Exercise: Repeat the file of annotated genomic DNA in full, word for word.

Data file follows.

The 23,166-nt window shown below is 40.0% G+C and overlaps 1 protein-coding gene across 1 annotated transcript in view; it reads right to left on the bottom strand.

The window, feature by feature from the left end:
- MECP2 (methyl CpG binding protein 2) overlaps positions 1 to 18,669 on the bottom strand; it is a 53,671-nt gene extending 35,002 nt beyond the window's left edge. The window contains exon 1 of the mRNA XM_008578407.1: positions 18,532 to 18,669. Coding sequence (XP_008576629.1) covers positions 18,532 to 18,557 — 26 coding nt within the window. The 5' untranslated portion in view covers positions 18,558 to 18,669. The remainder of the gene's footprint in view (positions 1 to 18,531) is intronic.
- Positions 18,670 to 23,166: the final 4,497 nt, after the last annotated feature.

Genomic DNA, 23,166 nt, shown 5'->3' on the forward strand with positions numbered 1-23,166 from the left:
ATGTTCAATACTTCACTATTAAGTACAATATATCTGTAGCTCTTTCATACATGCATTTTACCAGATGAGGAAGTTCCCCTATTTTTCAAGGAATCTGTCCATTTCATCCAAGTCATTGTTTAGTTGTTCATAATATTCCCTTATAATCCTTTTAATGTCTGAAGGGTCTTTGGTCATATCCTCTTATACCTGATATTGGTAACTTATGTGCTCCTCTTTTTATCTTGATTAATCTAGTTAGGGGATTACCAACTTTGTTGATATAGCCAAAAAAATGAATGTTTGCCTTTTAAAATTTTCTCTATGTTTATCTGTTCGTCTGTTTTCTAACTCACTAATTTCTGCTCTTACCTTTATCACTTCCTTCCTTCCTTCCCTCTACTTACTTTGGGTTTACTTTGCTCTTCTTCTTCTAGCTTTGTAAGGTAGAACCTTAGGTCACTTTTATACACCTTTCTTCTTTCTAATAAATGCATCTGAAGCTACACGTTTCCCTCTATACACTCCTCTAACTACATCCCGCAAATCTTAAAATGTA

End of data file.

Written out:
The 23,166-nt window shown below is 40.0% G+C and overlaps 1 protein-coding gene across 1 annotated transcript in view; it reads right to left on the bottom strand.

The window, feature by feature from the left end:
- MECP2 (methyl CpG binding protein 2) overlaps positions 1 to 18,669 on the bottom strand; it is a 53,671-nt gene extending 35,002 nt beyond the window's left edge. The window contains exon 1 of the mRNA XM_008578407.1: positions 18,532 to 18,669. Coding sequence (XP_008576629.1) covers positions 18,532 to 18,557 — 26 coding nt within the window. The 5' untranslated portion in view covers positions 18,558 to 18,669. The remainder of the gene's footprint in view (positions 1 to 18,531) is intronic.
- Positions 18,670 to 23,166: the final 4,497 nt, after the last annotated feature.

Genomic DNA, 23,166 nt, shown 5'->3' on the forward strand with positions numbered 1-23,166 from the left:
ATGTTCAATACTTCACTATTAAGTACAATATATCTGTAGCTCTTTCATACATGCATTTTACCAGATGAGGAAGTTCCCCTATTTTTCAAGGAATCTGTCCATTTCATCCAAGTCATTGTTTAGTTGTTCATAATATTCCCTTATAATCCTTTTAATGTCTGAAGGGTCTTTGGTCATATCCTCTTATACCTGATATTGGTAACTTATGTGCTCCTCTTTTTATCTTGATTAATCTAGTTAGGGGATTACCAACTTTGTTGATATAGCCAAAAAAATGAATGTTTGCCTTTTAAAATTTTCTCTATGTTTATCTGTTCGTCTGTTTTCTAACTCACTAATTTCTGCTCTTACCTTTATCACTTCCTTCCTTCCTTCCCTCTACTTACTTTGGGTTTACTTTGCTCTTCTTCTTCTAGCTTTGTAAGGTAGAACCTTAGGTCACTTTTATACACCTTTCTTCTTTCTAATAAATGCATCTGAAGCTACACGTTTCCCTCTATACACTCCTCTAACTACATCCCGCAAATCTTAAAATGTA